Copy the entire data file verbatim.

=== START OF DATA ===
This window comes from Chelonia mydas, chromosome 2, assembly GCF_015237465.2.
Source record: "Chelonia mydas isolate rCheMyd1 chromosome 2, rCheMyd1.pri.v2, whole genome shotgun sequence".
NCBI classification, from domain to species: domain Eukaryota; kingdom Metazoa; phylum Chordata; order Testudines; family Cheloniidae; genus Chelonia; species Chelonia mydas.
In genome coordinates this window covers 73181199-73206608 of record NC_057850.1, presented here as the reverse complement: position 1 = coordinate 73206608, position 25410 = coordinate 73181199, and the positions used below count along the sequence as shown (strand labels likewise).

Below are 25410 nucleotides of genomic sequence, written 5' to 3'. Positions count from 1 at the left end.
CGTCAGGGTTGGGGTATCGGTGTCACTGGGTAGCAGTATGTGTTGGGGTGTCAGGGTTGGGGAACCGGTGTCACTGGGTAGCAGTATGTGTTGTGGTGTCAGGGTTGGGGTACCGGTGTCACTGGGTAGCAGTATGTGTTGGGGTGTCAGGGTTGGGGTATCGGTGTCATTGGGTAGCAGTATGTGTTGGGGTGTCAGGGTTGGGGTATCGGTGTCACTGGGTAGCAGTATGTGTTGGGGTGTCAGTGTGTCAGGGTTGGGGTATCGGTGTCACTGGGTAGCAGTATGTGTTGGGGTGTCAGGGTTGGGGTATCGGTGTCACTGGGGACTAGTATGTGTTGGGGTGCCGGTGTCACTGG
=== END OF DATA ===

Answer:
This window comes from Chelonia mydas, chromosome 2, assembly GCF_015237465.2.
Source record: "Chelonia mydas isolate rCheMyd1 chromosome 2, rCheMyd1.pri.v2, whole genome shotgun sequence".
NCBI classification, from domain to species: domain Eukaryota; kingdom Metazoa; phylum Chordata; order Testudines; family Cheloniidae; genus Chelonia; species Chelonia mydas.
In genome coordinates this window covers 73181199-73206608 of record NC_057850.1, presented here as the reverse complement: position 1 = coordinate 73206608, position 25410 = coordinate 73181199, and the positions used below count along the sequence as shown (strand labels likewise).

Below are 25410 nucleotides of genomic sequence, written 5' to 3'. Positions count from 1 at the left end.
CGTCAGGGTTGGGGTATCGGTGTCACTGGGTAGCAGTATGTGTTGGGGTGTCAGGGTTGGGGAACCGGTGTCACTGGGTAGCAGTATGTGTTGTGGTGTCAGGGTTGGGGTACCGGTGTCACTGGGTAGCAGTATGTGTTGGGGTGTCAGGGTTGGGGTATCGGTGTCATTGGGTAGCAGTATGTGTTGGGGTGTCAGGGTTGGGGTATCGGTGTCACTGGGTAGCAGTATGTGTTGGGGTGTCAGTGTGTCAGGGTTGGGGTATCGGTGTCACTGGGTAGCAGTATGTGTTGGGGTGTCAGGGTTGGGGTATCGGTGTCACTGGGGACTAGTATGTGTTGGGGTGCCGGTGTCACTGG